You're probably aware that eating and drinking added sugar increases the risk of developing diabetes. But did you know that including certain foods in your diet might actually help prevent that condition? Here are five foods that studies have linked to a lower risk of type 2 diabetes (which accounts for 90 percent of diabetes cases worldwide), or to increased blood-sugar control in people in the early stages of the disease. Note that all but one of the studies are observational, meaning they can't prove causality; they can only show an association. But each of these foods has also been linked to other health benefits, so consider the findings one more reason to include them in your diet.
Good news for those of us who enjoy starting the day with yogurt: According to a study of 4,000 people ages 40 and older published in Diabetologia, eating this most cultured of foods may reduce the risk of developing type 2 diabetes. Specifically, the study indicated that people who ate about 20 ounces of yogurt per week were almost 30 percent less likely to develop diabetes than non-yogurt eaters. For an extra shot of protein, choose Greek yogurt.
Fruit (but not Fruit Juice)
Fruit sometimes gets a bad rap because of its naturally occurring sugars, but that's no reason to avoid it. In fact, certain fruits, including blueberries, grapes, and apples, have been linked to a lower chance of developing diabetes. In a study of 187,000 nurses and other health professionals, those who ate at least three servings a week of those fruits were up to 26 percent less likely to develop diabetes than people who rarely ate them. In contrast, drinking fruit juice has been found to increase diabetes risk. So stick with whole fruit, which contains fiber and numerous beneficial vitamins, minerals, and phytochemicals.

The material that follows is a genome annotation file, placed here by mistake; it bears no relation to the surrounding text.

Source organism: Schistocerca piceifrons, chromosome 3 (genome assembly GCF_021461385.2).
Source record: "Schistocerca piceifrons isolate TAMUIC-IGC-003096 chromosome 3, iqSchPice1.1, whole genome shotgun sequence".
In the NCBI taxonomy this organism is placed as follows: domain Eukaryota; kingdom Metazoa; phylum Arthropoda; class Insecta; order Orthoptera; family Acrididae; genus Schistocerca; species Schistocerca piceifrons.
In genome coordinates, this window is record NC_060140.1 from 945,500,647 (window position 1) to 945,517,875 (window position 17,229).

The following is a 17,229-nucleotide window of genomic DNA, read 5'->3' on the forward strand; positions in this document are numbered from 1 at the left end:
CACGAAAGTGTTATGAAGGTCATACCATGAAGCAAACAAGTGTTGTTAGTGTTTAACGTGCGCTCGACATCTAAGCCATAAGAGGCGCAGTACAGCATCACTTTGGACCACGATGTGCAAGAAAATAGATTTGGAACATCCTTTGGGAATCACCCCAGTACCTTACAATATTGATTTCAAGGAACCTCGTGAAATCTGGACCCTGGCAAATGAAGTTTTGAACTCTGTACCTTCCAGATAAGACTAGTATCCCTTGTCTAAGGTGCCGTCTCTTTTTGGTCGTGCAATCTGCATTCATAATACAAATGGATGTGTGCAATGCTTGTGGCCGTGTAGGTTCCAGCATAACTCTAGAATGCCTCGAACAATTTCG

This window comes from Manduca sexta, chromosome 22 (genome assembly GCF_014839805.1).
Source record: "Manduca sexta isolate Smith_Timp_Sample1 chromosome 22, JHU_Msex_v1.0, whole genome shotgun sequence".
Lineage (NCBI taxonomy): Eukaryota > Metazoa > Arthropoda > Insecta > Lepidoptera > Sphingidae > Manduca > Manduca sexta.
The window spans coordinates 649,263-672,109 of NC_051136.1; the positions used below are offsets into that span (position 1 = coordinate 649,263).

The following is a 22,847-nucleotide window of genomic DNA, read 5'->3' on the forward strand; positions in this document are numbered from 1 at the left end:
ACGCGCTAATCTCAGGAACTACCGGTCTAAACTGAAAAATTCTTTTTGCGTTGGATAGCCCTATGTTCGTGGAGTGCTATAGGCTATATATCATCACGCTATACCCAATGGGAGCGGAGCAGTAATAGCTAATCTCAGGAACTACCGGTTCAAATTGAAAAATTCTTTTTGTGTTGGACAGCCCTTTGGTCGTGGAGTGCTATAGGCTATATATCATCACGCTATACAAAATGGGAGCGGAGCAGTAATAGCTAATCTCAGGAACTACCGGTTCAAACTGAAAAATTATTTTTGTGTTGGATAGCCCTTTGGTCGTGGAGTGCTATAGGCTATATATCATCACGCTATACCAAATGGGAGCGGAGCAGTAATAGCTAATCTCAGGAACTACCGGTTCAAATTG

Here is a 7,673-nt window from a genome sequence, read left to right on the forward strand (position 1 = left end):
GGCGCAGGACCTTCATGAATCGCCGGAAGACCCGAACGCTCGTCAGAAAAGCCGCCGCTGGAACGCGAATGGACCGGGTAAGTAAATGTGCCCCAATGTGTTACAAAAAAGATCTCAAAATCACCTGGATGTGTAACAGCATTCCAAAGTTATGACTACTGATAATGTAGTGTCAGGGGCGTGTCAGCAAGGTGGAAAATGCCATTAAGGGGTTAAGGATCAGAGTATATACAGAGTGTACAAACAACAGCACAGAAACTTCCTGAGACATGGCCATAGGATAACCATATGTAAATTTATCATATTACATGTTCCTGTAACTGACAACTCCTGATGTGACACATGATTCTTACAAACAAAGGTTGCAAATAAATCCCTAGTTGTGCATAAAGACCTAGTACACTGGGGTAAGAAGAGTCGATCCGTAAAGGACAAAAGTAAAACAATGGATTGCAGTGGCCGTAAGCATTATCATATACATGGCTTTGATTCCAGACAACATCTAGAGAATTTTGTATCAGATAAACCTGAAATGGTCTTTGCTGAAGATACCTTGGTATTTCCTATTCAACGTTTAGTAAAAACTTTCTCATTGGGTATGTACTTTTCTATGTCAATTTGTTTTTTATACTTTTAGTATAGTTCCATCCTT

Numerous studies have found that people who regularly drink coffee—regular or decaf—have a lower risk of type 2 diabetes, though it hasn't been entirely clear why. One possibility is that the polyphenols (a type of antioxidant compound) in coffee may enhance insulin sensitivity and slow the release of glucose into the bloodstream. Another is that compounds in coffee may inhibit the formation of abnormal pancreatic proteins that contribute to diabetes, as proposed by a 2013 Chinese study. Alas, drinking coffee doesn't appear to benefit people who already have diabetes.
Let's hear it for nuts. A 2014 Spanish study in the journal Diabetes Care found that people with prediabetes who ate two ounces of pistachios a day—that's around 80 pistachios—saw improvements in insulin levels, blood sugar, and other factors compared to people in a control group who ate no pistachios. Better yet, other nuts, including walnuts and almonds, are also linked to lower diabetes risk.
Some naturally occurring substances in cinnamon have been shown to help control blood sugar. A 2012 clinical trial in the Journal of the Academy of Nutrition and Dietetics found that cinnamon added to farina cereal appeared to modify the normal increase in blood sugar in obese people, as well as those at a healthy weight. Other studies have not shown this effect. The research is too inconsistent and preliminary for us to recommend cinnamon supplements. (And some cinnamon supplements often contain other ingredients of even more dubious value.) So stick to adding cinnamon to food.
See also: Should You Be Tested for Diabetes?